Help Tracking down intermittent shaking

Discussion in 'Heavy Duty Diesel Truck Mechanics Forum' started by RGMrizzo, Sep 18, 2023.

  1. RGMrizzo

    RGMrizzo Bobtail Member

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    Jul 25, 2022
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    Hello everyone.

    I have a 1994 Freightliner FLB COE. rear air ride and front spring ride.

    Starting at around 58 mph I get an intermittent shaking. I say shaking because it doesn't feel like a vibration, more of a shaking. Like an out of balance wheel. Doesn't feel like driveline. Tow low frequency.

    It's most apparent on smooth pavement, and comes and goes. It will stop when I hit a bump. I feel it in the seat but not the steering wheel.

    Things I've done
    Front shocks
    Check front kingpins and bearings - GOOD
    Front tires are not out of balance.

    Based on my experience it doesn't feel like out of balance wheels because those usually feel like a constant shake that gets worse as you speed up and increases in frequency as you speed up.

    This feels more like the tire is dribbling on the ground like a basketball, pointing me to shocks, but they seem to be good, although I haven't replaced them.

    Is there something I should look for within the air ride suspension? Or something in the front axle besides the shocks and kingpins/bearings.

    It's pretty bad on long trips so I'd like to get it sorted before I get back on the road.

    Thanks for your help.
     
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  3. MRMTRANS

    MRMTRANS Light Load Member

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    Apr 28, 2015
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    I've gathered a steer axle tow out causes a vibration starting somewhere around 45-55 mph and goes away about 10 mph faster than when it shows. I've heard steer axle kingpins with worn shims contribute as well. Gathered all of this from MD Alignment. Important to make sure 1/16'" tow in by sipe measure after driving the truck forward before stopping and measuring. And it is also important to jack the steer axle before lubing the kingpins, and then turn the steering wheel both directions as far as you can. Hope this solves your problem some.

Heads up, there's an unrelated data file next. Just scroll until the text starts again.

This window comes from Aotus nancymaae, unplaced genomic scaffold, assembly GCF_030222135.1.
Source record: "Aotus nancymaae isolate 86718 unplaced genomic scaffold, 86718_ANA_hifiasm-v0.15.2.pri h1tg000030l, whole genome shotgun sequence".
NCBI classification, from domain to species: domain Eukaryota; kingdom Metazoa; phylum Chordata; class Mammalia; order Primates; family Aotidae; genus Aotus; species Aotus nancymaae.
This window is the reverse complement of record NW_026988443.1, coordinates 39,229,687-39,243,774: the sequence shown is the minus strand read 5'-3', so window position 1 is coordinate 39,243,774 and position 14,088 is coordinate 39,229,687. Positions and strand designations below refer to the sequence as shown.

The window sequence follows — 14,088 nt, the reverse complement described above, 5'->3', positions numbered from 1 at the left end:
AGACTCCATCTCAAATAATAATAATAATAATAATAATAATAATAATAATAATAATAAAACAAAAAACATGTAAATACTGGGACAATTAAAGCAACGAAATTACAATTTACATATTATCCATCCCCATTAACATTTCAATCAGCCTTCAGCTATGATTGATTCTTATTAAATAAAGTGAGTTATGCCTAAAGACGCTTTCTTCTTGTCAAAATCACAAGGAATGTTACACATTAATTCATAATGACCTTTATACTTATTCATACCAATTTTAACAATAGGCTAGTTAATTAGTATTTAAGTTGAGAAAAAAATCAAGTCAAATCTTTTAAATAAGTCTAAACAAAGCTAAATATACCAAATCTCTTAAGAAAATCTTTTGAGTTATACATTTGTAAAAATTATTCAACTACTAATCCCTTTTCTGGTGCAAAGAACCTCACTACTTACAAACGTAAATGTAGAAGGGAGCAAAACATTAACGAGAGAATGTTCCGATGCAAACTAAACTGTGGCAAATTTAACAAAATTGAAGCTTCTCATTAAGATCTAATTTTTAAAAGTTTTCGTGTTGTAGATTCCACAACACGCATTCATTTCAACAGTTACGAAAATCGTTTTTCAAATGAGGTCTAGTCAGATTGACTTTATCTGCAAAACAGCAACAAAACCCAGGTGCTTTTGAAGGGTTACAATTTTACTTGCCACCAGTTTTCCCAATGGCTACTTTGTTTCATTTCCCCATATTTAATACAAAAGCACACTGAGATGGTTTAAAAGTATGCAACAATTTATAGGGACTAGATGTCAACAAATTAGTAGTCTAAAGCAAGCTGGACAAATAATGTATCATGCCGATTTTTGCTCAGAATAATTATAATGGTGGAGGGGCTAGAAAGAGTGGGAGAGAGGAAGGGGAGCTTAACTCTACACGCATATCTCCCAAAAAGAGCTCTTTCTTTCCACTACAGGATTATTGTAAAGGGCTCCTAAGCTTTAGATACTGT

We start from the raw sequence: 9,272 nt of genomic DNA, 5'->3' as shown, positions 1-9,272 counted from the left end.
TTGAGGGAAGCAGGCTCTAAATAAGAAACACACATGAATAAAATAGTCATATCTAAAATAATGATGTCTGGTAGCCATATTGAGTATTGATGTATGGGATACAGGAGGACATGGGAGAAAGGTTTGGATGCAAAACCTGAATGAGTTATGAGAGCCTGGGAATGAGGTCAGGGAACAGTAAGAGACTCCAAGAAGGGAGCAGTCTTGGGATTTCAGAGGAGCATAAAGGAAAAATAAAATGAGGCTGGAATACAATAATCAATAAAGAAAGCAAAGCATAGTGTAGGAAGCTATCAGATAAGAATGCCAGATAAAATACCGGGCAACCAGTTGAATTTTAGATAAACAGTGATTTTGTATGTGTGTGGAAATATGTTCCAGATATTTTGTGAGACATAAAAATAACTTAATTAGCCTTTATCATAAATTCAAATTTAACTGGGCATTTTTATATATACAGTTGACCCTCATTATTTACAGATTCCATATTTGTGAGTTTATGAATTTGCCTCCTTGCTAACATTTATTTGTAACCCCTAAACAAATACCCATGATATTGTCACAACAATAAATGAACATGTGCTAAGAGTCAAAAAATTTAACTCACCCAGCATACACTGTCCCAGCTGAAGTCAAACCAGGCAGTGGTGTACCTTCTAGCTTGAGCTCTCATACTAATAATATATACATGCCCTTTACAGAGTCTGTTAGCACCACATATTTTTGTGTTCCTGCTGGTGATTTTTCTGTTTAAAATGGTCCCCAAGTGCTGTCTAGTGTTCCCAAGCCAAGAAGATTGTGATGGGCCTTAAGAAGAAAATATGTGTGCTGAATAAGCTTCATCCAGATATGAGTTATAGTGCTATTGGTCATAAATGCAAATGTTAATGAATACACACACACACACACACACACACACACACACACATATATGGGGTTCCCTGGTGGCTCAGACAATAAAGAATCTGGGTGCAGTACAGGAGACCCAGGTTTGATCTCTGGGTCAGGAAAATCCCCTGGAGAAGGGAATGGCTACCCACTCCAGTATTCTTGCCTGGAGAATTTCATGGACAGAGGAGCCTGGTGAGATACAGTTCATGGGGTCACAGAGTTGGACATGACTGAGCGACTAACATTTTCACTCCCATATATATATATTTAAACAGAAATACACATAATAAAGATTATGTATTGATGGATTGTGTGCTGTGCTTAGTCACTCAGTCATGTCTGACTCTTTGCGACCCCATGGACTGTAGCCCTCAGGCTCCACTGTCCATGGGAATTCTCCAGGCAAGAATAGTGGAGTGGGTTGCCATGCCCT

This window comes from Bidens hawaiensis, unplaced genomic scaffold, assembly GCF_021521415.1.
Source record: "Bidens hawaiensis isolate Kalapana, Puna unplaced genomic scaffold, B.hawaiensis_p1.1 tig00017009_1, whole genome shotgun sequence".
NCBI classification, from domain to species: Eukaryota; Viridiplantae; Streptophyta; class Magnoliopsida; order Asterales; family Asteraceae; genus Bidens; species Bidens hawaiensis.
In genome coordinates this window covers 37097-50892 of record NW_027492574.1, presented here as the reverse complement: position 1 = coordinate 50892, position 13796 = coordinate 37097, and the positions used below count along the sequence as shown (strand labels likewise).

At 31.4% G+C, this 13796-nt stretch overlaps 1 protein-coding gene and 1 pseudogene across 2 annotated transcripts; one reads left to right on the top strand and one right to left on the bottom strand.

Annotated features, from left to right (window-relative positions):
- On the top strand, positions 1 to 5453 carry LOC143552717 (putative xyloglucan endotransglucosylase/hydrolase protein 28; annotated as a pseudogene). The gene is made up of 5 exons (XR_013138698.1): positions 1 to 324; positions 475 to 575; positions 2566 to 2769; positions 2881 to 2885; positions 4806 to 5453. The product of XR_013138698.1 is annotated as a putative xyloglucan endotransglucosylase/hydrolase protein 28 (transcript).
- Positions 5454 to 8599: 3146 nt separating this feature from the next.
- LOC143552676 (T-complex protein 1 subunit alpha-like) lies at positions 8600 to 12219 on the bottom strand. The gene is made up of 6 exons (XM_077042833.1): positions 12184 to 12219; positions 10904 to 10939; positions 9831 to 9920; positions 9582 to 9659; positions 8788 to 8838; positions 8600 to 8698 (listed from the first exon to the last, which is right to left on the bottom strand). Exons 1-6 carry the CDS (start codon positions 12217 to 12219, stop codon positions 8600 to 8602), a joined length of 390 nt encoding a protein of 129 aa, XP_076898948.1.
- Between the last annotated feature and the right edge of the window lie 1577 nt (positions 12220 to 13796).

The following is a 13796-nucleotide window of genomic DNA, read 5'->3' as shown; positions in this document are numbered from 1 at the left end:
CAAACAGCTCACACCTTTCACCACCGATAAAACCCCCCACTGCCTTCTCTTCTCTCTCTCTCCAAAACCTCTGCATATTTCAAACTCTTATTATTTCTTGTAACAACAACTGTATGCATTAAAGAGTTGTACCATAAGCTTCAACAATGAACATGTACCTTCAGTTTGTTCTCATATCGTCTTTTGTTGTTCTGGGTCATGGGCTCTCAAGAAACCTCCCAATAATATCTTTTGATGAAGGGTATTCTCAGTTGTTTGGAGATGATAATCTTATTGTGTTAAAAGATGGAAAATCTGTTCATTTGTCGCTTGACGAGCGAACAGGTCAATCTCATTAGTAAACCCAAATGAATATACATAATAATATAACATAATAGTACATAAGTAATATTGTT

BoxCarKidd Thanks this.
  4. cke

    cke Road Train Member

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    Hanger bearing.
     
  5. BoxCarKidd

    BoxCarKidd Road Train Member

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    I do not see how those things would change when you hit a bump?
     
  6. BoxCarKidd

    BoxCarKidd Road Train Member

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    I had a problem that changed with hitting railroad tracks and such. The tires had a powder type balancing compound in them. Moisture from the air caused the compound to clump together and cause vibration. If stopped it would spread out evenly until some hard bumps were encountered.
    Did not even know it was in the tires. Spent a good bit of money for someone else to to teach me that.
     
  7. MRMTRANS

    MRMTRANS Light Load Member

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    It was 10 years ago when I used to listen to Mike Beckett on the radio. If I remember right, the forward rotational force is working against the tow out (there is is always some play-should be 1/32" max at all related parts - tie rod ends, drag link-for a total of 1/16", which is why tow in is that amount). And at some point they reach an equal force, causing a vibration if towed out, until you drive through it until you speed thru it. I used to always have a vibration until I started doing my own alignments and changed kingpins. I'm just guessing hitting bumps might be effecting those competing forces.
     
    uncleal13 Thanks this.
  8. uncleal13

    uncleal13 Road Train Member

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    MRMTRANS is making an excellent point.
    Some string, duct tape, a pen and a measuring tape is all you need to confirm if it’s toed out. Should be towed in 1/16-1/8”
     
  9. Jubal Early Times

    Jubal Early Times Road Train Member

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    If you feel it in the seat and not the steering wheel the problem is going to be in the rear. I would check the torque rod bushings. U bolts, tires for roundnesses.
     
    uncleal13 and BoxCarKidd Thank this.
  10. BoxCarKidd

    BoxCarKidd Road Train Member

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    How long does it stop for after you hot a bump?
     
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